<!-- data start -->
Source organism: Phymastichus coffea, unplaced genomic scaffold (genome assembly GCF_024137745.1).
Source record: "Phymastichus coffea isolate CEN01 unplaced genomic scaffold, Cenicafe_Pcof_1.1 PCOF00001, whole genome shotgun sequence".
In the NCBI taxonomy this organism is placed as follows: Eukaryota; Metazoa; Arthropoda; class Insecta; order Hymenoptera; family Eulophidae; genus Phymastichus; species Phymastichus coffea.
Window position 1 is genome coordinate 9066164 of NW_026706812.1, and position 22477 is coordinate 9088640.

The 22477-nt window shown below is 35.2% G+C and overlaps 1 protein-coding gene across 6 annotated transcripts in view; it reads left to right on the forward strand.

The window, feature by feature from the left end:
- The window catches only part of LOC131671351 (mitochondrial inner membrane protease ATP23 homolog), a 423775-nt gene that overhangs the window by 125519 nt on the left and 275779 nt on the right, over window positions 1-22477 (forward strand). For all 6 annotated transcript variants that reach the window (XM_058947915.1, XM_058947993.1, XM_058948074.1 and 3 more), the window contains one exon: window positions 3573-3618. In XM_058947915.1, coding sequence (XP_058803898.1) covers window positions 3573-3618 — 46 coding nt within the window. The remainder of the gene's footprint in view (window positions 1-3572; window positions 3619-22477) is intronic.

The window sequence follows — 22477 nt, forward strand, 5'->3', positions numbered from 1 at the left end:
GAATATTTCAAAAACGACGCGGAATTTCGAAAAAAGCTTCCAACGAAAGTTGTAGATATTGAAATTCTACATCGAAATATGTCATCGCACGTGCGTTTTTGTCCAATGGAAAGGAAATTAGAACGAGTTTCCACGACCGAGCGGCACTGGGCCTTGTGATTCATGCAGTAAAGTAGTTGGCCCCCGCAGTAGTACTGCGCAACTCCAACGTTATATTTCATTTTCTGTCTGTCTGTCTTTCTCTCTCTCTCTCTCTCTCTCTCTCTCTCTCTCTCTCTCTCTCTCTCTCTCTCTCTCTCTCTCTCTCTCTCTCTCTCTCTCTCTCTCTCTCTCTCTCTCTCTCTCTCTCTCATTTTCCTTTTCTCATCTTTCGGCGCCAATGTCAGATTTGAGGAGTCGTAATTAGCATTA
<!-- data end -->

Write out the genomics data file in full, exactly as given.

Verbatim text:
Source organism: Phymastichus coffea, unplaced genomic scaffold (genome assembly GCF_024137745.1).
Source record: "Phymastichus coffea isolate CEN01 unplaced genomic scaffold, Cenicafe_Pcof_1.1 PCOF00001, whole genome shotgun sequence".
In the NCBI taxonomy this organism is placed as follows: Eukaryota; Metazoa; Arthropoda; class Insecta; order Hymenoptera; family Eulophidae; genus Phymastichus; species Phymastichus coffea.
Window position 1 is genome coordinate 9066164 of NW_026706812.1, and position 22477 is coordinate 9088640.

The 22477-nt window shown below is 35.2% G+C and overlaps 1 protein-coding gene across 6 annotated transcripts in view; it reads left to right on the forward strand.

The window, feature by feature from the left end:
- The window catches only part of LOC131671351 (mitochondrial inner membrane protease ATP23 homolog), a 423775-nt gene that overhangs the window by 125519 nt on the left and 275779 nt on the right, over window positions 1-22477 (forward strand). For all 6 annotated transcript variants that reach the window (XM_058947915.1, XM_058947993.1, XM_058948074.1 and 3 more), the window contains one exon: window positions 3573-3618. In XM_058947915.1, coding sequence (XP_058803898.1) covers window positions 3573-3618 — 46 coding nt within the window. The remainder of the gene's footprint in view (window positions 1-3572; window positions 3619-22477) is intronic.

The window sequence follows — 22477 nt, forward strand, 5'->3', positions numbered from 1 at the left end:
GAATATTTCAAAAACGACGCGGAATTTCGAAAAAAGCTTCCAACGAAAGTTGTAGATATTGAAATTCTACATCGAAATATGTCATCGCACGTGCGTTTTTGTCCAATGGAAAGGAAATTAGAACGAGTTTCCACGACCGAGCGGCACTGGGCCTTGTGATTCATGCAGTAAAGTAGTTGGCCCCCGCAGTAGTACTGCGCAACTCCAACGTTATATTTCATTTTCTGTCTGTCTGTCTTTCTCTCTCTCTCTCTCTCTCTCTCTCTCTCTCTCTCTCTCTCTCTCTCTCTCTCTCTCTCTCTCTCTCTCTCTCTCTCTCTCTCTCTCTCTCTCTCTCTCTCTCTCTCTCTCATTTTCCTTTTCTCATCTTTCGGCGCCAATGTCAGATTTGAGGAGTCGTAATTAGCATTA